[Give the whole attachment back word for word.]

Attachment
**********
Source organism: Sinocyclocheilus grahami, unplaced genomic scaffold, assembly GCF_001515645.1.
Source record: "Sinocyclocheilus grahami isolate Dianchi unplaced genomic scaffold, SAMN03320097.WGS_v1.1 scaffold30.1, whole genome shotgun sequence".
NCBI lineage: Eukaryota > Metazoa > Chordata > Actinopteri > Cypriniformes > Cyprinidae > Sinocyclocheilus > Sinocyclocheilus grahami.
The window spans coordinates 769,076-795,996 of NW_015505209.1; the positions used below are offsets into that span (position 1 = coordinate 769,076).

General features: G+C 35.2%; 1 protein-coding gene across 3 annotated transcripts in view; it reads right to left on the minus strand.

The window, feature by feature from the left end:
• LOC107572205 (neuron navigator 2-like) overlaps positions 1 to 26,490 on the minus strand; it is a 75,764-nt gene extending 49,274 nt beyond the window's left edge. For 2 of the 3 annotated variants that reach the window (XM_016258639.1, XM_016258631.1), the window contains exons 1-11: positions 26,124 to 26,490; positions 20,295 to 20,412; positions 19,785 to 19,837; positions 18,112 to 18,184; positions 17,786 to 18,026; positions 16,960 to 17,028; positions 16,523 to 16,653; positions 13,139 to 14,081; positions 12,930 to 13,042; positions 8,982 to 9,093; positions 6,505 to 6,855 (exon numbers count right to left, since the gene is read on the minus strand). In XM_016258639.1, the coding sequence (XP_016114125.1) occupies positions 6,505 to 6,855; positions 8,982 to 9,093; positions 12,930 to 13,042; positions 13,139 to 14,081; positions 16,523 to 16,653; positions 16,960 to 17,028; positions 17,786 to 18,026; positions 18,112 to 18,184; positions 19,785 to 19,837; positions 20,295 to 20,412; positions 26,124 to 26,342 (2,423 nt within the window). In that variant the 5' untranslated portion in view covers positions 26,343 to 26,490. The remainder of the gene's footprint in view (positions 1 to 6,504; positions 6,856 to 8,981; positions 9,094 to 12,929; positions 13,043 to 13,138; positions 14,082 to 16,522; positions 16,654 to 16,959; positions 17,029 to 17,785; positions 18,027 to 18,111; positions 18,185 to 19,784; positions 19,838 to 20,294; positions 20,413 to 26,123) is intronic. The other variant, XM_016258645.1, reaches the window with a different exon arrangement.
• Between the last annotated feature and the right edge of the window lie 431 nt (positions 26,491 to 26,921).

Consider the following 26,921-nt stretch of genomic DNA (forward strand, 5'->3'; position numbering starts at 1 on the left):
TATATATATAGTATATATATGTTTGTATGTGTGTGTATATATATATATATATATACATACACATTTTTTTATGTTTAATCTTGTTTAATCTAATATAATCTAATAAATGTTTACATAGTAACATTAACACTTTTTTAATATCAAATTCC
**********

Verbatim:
Source organism: Sinocyclocheilus grahami, unplaced genomic scaffold, assembly GCF_001515645.1.
Source record: "Sinocyclocheilus grahami isolate Dianchi unplaced genomic scaffold, SAMN03320097.WGS_v1.1 scaffold30.1, whole genome shotgun sequence".
NCBI lineage: Eukaryota > Metazoa > Chordata > Actinopteri > Cypriniformes > Cyprinidae > Sinocyclocheilus > Sinocyclocheilus grahami.
The window spans coordinates 769,076-795,996 of NW_015505209.1; the positions used below are offsets into that span (position 1 = coordinate 769,076).

General features: G+C 35.2%; 1 protein-coding gene across 3 annotated transcripts in view; it reads right to left on the minus strand.

The window, feature by feature from the left end:
• LOC107572205 (neuron navigator 2-like) overlaps positions 1 to 26,490 on the minus strand; it is a 75,764-nt gene extending 49,274 nt beyond the window's left edge. For 2 of the 3 annotated variants that reach the window (XM_016258639.1, XM_016258631.1), the window contains exons 1-11: positions 26,124 to 26,490; positions 20,295 to 20,412; positions 19,785 to 19,837; positions 18,112 to 18,184; positions 17,786 to 18,026; positions 16,960 to 17,028; positions 16,523 to 16,653; positions 13,139 to 14,081; positions 12,930 to 13,042; positions 8,982 to 9,093; positions 6,505 to 6,855 (exon numbers count right to left, since the gene is read on the minus strand). In XM_016258639.1, the coding sequence (XP_016114125.1) occupies positions 6,505 to 6,855; positions 8,982 to 9,093; positions 12,930 to 13,042; positions 13,139 to 14,081; positions 16,523 to 16,653; positions 16,960 to 17,028; positions 17,786 to 18,026; positions 18,112 to 18,184; positions 19,785 to 19,837; positions 20,295 to 20,412; positions 26,124 to 26,342 (2,423 nt within the window). In that variant the 5' untranslated portion in view covers positions 26,343 to 26,490. The remainder of the gene's footprint in view (positions 1 to 6,504; positions 6,856 to 8,981; positions 9,094 to 12,929; positions 13,043 to 13,138; positions 14,082 to 16,522; positions 16,654 to 16,959; positions 17,029 to 17,785; positions 18,027 to 18,111; positions 18,185 to 19,784; positions 19,838 to 20,294; positions 20,413 to 26,123) is intronic. The other variant, XM_016258645.1, reaches the window with a different exon arrangement.
• Between the last annotated feature and the right edge of the window lie 431 nt (positions 26,491 to 26,921).

Consider the following 26,921-nt stretch of genomic DNA (forward strand, 5'->3'; position numbering starts at 1 on the left):
TATATATATAGTATATATATGTTTGTATGTGTGTGTATATATATATATATATATACATACACATTTTTTTATGTTTAATCTTGTTTAATCTAATATAATCTAATAAATGTTTACATAGTAACATTAACACTTTTTTAATATCAAATTCC